Vodafone warns of smart city target risk
September 22, 2022
Urgent policy measures including adequate funding, the creation of smart city task forces and the availability of high-quality connectivity will be required to overcome barriers and ensure the European Commission achieves its ambitious mission of 100 carbon-neutral and smart cities by 2030, a new Vodafone report reveals.
A comprehensive study, Fit for the Future Cities: How technology can accelerate sustainable change, across 10 European countries commissioned by Vodafone and conducted by Opinion Matters – surveyed 550 city experts with responsibility for technology and innovation to identify smart city adoption rates, opportunities and roadblocks.
‘Fit for the Future Cities’ found high levels of support for smart city adoption in Europe:
- 88 per cent of those surveyed said their country has begun its smart city digital transformation journey,
- 79 per cent considered that smart city solutions are something valued in their local authorities.
- Seven in 10 European cities surveyed plan to invest in smart solutions in the future, with more than half (52 per cent) planning to spend €2 million-€10 million during the next three years.
Although the 10 countries are at different phases of implementing their smart city plans, the experts highlighted an underlying “fragmentation of responsibilities” that meant overcoming obstacles often requires intervention at different geographic levels and the challenge of complex multi-organisation coordination between city councils, national governments, and intergovernmental bodies such as the European Union.
Experts considered the main barriers to implementing smart cities included:
- lack of funding
- adequate infrastructure
- privacy and safety concerns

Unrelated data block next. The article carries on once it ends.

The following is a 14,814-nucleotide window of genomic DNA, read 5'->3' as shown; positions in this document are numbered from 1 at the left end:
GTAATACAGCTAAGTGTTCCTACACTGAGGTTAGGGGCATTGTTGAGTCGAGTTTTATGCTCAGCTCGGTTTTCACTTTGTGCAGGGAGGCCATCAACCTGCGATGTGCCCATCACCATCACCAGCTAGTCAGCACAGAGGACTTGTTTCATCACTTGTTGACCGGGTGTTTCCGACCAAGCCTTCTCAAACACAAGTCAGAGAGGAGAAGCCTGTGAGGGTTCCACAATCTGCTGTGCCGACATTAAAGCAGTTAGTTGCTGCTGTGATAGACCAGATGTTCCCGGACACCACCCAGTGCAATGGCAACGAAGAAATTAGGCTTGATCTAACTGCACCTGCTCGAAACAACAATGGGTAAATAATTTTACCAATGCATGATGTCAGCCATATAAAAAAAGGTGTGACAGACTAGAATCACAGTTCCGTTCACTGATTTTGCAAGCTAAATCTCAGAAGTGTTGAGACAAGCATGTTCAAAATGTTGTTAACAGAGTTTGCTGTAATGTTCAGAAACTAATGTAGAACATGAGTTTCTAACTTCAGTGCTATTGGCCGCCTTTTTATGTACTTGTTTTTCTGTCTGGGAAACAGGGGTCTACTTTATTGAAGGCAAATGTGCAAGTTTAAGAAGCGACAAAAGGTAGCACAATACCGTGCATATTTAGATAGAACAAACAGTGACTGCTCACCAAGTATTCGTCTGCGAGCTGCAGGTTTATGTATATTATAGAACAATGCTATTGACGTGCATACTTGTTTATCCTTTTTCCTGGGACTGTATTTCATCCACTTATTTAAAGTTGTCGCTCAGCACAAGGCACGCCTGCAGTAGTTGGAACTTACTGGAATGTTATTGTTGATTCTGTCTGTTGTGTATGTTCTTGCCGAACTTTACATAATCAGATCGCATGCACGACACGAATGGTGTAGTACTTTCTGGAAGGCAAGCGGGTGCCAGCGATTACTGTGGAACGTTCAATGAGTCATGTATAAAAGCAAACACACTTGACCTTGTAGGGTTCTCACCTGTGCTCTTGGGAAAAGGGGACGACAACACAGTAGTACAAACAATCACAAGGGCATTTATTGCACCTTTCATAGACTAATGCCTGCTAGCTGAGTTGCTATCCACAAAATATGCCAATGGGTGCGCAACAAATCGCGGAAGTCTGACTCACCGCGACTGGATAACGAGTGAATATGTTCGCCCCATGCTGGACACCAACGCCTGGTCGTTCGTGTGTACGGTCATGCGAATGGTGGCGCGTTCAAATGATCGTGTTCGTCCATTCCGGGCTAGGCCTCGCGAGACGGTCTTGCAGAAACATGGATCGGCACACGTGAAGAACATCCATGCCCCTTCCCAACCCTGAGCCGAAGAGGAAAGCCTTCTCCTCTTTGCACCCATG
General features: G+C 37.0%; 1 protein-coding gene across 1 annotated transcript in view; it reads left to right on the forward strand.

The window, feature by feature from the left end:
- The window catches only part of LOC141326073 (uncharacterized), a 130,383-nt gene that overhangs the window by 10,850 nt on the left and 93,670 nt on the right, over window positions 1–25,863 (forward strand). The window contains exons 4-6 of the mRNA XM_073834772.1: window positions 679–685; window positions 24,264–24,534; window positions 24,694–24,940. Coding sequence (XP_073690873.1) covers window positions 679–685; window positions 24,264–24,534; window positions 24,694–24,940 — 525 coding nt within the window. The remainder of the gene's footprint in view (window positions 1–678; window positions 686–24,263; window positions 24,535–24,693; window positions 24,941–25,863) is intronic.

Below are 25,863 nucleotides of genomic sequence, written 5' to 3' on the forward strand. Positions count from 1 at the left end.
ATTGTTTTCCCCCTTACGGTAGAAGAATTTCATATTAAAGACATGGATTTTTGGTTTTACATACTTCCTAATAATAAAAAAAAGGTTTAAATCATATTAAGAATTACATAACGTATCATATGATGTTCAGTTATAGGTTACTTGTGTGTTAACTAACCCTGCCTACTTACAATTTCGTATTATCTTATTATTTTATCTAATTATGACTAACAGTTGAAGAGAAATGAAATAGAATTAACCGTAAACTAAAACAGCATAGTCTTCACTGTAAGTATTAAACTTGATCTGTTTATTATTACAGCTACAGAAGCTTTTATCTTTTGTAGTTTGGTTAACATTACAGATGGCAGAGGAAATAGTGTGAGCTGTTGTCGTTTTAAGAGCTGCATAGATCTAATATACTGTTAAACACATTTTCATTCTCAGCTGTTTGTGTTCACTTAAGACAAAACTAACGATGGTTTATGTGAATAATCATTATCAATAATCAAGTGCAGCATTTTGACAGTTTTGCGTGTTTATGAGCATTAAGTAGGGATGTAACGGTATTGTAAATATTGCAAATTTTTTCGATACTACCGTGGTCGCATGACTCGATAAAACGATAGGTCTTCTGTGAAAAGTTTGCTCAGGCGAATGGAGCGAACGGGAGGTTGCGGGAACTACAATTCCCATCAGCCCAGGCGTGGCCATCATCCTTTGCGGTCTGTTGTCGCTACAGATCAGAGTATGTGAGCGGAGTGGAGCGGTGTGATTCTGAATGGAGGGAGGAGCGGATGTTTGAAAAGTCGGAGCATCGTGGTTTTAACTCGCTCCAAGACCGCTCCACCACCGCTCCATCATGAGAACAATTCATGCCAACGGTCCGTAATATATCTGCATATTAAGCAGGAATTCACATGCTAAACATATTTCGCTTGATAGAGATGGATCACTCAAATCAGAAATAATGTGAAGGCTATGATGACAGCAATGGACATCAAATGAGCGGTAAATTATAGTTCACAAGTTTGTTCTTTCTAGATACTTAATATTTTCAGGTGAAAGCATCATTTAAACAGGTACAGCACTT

- complexity of procurement procedures
- lack of strategy and
- digital skills
Joakim Reiter, Chief External Affairs Officer, Vodafone Group, said: “Smart cities play an essential role in Europe adapting to the biggest challenges of our time like the ongoing energy crisis. With three-quarters of EU citizens living in cities, and cities accounting for 78 per cent of the world’s energy consumption, we must invest in digital solutions capable of cutting overall energy use and reducing dependence on carbon energy sources. If all stakeholders across public and private sectors can pull together to prioritise the development of innovative technologies, adequate infrastructure and digital skills, we can address Europe’s mobility, digitisation and energy efficiency challenges.”
Vinod Kumar, Chief Executive Officer, Vodafone Business, said: “Vodafone partners with municipal governments across the EU where its solutions are already in use, including smart metering to monitor energy consumption and SIMs to help public transport drivers lower fuel costs and cut emissions by modifying how they drive. Now more than ever with the current energy and cost of living crises, governing bodies and policy makers shouldn’t wait for the ‘ideal time’ or for the ‘perfect solution’. They should start their digitalisation journey today, even if it means starting with small steps. The time is now, and Vodafone stands ready to help governments and society address these challenges in the immediate, mid and long term.”
The report identifies five stages of smart city adoption, with the largest proportion of cities (45 per cent) falling into the ‘Pathfinder’ category. Pathfinders have started to adopt solutions but require further funding and a clear strategy to pursue their future ambitions, as well as an investment in adequate digital infrastructure. The group of countries most advanced in their digital transformation are identified as ‘Front-Runners’. This group benefits from technologically mature cities, and are eager to invest further in innovative solutions, yet they make up just 11 per cent of respondents.
The report identifies key policy areas where action could accelerate smart city adoption across Europe, and recommends four specific actions:
- Ensure adequate funding is made available, through both public and private investment, and that cities are made aware of the support available to them, alongside clear guidance on how to access it.
- Develop smart city blueprints, by encouraging the creation of smart city task forces. These task forces should share best practice, for example on how to share data, and develop frameworks for measuring the effectiveness and impact of smart city solutions. The task forces can also provide recommendations on how to develop and comply with the legal frameworks that impact smart city deployment, such as cybersecurity.
- Improve digital literacy and skills for both the workforces that are selecting and deploying smart city solutions, and for the citizens that will make use of the services these solutions support.
- Make high quality connectivity available and affordable for all, as this is the catalyst for successful smart city development.